Migrant workers in Canada have tripled in the past decade, to 300,111 in 2011 — about one-third of them in low-skilled jobs, according to the report titled “Made in Canada: How the Law Constructs Migrant Workers’ Insecurity.”

While stories of migrant worker abuse are not new, the study by Osgoode Hall Law School professor Fay Faraday examined the legislative and regulatory practices to get to the root causes of the issues faced by migrant workers like Liliane and Juma, who are profiled but not fully identified in the report. Thevar, who was also profiled in the report, has spoken to the Star previously and has agreed to be identified by his last name.

“This is the road map for understanding how these workers’ insecurity is built by law. The law doesn’t only create vulnerability but it fails to address exploitation and allows it to flourish,” said Faraday, who specializes in constitutional law, human rights and labour issues.

Canada has several programs to bring in low-skilled temporary migrant workers: live-in caregivers, seasonal farm workers and a 10-year-old pilot project that lets in workers in diverse sectors such as agriculture, restaurants, food processing, cleaning, construction, road building and tourism.

Full article:

Why Canada must get rid of its ‘bad jobs’

Why Canada must get rid of its ‘bad jobs’

Armine Yalnizyan

Last May federal Finance Minister Jim Flaherty said there was no such thing as a bad job. The Law Commission of Ontario may disagree.

This week it put out a report about the rise in vulnerable workers and precarious jobs. Now that he’s heard from executives who think Canadians are paid too much, Mr. Flaherty should consider the other side of the story, and the suggested fix.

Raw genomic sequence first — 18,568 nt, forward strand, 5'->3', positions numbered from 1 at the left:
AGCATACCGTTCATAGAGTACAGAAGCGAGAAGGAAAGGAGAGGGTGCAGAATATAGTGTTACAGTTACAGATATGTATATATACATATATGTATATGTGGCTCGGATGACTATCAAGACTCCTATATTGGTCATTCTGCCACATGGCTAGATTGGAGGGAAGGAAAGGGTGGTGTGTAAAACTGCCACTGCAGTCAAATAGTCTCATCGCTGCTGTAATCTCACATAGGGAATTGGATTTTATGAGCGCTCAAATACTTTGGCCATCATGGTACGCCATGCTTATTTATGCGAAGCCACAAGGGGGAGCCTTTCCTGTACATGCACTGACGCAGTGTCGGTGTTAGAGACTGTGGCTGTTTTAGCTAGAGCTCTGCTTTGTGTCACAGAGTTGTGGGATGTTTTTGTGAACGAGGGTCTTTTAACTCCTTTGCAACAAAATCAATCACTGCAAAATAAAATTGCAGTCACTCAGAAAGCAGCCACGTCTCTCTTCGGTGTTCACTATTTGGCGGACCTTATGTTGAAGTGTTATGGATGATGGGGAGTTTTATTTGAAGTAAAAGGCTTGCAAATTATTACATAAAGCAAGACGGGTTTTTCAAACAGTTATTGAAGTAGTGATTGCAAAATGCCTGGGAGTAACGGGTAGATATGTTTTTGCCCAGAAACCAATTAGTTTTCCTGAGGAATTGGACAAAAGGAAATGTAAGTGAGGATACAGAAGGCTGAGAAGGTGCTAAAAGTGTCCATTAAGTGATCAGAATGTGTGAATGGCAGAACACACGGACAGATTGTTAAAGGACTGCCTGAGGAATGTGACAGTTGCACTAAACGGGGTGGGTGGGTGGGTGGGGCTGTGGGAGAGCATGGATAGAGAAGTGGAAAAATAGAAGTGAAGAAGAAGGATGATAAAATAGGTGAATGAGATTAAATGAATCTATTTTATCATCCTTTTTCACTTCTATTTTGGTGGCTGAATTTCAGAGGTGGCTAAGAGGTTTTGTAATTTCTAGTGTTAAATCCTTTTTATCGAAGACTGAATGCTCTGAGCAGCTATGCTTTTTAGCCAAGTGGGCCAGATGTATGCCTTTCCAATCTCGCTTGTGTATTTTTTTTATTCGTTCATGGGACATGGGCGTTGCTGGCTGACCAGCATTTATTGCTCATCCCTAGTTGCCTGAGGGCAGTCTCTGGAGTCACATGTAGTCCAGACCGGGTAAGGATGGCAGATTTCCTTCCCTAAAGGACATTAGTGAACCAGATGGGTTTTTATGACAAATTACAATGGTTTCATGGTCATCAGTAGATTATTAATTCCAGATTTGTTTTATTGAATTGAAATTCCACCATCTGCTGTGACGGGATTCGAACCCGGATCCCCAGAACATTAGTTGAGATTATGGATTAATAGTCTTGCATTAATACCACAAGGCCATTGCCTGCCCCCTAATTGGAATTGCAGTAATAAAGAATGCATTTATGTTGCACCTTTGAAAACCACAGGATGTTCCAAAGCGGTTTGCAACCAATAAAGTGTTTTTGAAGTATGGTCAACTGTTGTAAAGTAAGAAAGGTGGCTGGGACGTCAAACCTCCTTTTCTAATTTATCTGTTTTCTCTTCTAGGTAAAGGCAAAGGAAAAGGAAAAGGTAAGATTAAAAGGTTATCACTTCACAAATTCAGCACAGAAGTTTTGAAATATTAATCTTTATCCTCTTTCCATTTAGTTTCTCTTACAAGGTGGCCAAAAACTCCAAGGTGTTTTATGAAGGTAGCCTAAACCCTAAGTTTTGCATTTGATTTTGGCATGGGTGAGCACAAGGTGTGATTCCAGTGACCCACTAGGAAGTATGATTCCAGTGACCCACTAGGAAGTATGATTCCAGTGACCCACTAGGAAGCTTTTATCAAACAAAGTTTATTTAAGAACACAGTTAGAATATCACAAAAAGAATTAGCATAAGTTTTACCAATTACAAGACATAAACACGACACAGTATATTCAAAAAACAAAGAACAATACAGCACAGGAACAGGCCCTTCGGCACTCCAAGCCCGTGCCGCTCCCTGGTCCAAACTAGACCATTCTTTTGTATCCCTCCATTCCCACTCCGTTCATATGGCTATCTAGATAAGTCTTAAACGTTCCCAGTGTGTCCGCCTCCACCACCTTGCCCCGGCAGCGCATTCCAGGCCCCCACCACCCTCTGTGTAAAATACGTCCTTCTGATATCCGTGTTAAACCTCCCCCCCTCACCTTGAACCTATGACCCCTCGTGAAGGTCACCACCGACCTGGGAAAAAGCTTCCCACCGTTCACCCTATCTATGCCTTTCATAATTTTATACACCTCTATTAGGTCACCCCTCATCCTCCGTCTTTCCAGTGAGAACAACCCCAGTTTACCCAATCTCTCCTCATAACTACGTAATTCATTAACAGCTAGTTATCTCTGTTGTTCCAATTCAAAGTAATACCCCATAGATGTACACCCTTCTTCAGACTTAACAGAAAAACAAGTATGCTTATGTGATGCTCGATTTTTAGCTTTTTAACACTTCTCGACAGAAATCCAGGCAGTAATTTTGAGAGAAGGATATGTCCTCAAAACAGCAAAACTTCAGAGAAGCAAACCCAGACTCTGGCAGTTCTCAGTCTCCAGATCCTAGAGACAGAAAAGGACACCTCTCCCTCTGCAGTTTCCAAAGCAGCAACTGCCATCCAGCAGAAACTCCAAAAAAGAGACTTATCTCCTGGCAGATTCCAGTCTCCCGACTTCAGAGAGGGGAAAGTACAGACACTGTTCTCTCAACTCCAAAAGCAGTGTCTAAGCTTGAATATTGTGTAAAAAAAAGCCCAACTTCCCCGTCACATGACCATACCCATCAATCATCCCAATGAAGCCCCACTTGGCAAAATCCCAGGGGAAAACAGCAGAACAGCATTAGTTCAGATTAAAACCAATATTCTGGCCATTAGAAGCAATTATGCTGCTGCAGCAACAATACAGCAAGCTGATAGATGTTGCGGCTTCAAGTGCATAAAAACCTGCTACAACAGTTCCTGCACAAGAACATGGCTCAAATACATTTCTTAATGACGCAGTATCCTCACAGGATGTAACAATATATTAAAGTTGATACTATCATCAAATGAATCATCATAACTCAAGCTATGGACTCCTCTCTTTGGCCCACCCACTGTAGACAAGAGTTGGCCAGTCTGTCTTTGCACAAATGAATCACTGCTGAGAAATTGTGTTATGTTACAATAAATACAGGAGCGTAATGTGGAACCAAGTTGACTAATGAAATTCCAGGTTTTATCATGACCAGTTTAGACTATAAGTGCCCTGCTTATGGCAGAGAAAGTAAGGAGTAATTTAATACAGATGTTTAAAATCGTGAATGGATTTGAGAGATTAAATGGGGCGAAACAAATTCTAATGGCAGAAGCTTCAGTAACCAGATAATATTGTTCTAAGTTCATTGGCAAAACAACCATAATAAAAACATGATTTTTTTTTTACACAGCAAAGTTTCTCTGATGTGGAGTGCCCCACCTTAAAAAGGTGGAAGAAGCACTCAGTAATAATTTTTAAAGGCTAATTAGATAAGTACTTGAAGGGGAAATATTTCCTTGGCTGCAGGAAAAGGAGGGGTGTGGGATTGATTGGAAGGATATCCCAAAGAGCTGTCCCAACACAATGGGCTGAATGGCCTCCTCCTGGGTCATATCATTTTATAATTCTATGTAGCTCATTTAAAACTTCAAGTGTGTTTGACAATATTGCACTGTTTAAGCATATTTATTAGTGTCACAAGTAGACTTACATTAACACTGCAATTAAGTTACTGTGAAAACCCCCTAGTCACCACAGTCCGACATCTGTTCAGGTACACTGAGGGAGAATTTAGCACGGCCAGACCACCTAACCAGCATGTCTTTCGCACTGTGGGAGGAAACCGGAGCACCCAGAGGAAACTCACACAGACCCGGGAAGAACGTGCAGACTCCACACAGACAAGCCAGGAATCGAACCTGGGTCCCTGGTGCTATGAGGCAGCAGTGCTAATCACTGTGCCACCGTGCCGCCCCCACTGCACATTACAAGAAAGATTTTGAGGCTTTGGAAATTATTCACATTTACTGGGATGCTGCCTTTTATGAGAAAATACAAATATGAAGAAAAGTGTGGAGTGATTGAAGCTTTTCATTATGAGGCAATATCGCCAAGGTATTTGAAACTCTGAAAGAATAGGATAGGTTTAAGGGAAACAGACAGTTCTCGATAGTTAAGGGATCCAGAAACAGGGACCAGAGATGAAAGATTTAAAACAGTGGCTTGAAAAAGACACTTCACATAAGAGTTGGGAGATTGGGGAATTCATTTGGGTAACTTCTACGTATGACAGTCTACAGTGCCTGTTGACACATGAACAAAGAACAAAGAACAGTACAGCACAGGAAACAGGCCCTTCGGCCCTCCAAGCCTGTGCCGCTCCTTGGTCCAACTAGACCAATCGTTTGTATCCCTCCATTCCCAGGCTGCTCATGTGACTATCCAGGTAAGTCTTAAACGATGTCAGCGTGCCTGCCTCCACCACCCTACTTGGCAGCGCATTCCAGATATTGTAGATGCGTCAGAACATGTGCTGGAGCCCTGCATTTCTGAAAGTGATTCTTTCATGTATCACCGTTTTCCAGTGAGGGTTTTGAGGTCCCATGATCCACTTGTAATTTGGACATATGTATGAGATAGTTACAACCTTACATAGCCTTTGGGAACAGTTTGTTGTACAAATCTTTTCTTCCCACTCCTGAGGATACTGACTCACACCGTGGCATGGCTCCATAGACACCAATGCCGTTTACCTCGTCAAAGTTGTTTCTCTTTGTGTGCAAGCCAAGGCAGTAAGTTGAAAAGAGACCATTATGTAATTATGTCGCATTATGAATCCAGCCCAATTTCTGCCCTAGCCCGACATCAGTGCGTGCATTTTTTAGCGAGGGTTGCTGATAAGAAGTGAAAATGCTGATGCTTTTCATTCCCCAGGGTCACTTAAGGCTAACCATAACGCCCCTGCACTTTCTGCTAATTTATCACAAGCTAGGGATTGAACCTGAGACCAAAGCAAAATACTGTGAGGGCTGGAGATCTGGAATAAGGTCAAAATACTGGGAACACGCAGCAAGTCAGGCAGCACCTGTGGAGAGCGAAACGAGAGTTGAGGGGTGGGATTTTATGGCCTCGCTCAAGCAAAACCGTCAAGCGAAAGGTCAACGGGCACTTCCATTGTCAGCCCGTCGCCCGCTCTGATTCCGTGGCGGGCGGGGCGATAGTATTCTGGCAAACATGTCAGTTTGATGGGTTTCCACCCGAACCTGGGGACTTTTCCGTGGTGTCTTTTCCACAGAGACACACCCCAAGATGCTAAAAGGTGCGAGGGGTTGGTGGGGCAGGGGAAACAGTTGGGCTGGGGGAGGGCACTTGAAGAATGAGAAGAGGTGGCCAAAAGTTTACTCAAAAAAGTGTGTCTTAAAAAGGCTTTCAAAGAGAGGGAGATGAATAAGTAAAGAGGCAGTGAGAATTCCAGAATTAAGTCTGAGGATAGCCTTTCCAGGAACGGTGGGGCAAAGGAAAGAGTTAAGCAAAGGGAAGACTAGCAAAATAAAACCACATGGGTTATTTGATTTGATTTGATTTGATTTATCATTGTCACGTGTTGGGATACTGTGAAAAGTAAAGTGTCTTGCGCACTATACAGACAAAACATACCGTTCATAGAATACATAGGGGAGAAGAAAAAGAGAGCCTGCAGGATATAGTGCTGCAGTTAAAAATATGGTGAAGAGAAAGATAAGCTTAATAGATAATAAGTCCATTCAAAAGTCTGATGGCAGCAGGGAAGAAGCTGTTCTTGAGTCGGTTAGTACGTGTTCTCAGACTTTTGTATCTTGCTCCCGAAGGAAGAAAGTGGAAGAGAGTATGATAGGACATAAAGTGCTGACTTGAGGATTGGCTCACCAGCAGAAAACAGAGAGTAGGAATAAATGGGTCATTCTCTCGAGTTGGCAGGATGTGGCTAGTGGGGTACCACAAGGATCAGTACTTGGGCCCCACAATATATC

Most of us rely on our jobs as our main form of economic security, but gradually the market has been shifting away from jobs offering reliable incomes and benefits.

More than 1 in 5 jobs in Ontario (22 per cent) are defined as “precarious” today. Precarious jobs combine low rates of pay with part-time or highly variable hours of work, and no benefits or pensions. If you’re a woman, a visible minority, or a recent immigrant, there’s considerably more than a one-in-five chance that a precarious job is waiting for you.

Since the recession, four out of five jobs added to the job market in Canada have been temporary or contract work (see attached graph). Add to that a new federal policy thrust that has dramatically increased temporary foreign work permits for migrant workers, particularly in low skilled job categories. Sadly, some employers have been exploiting the fact that many workers find themselves in no position to complain.

Full article: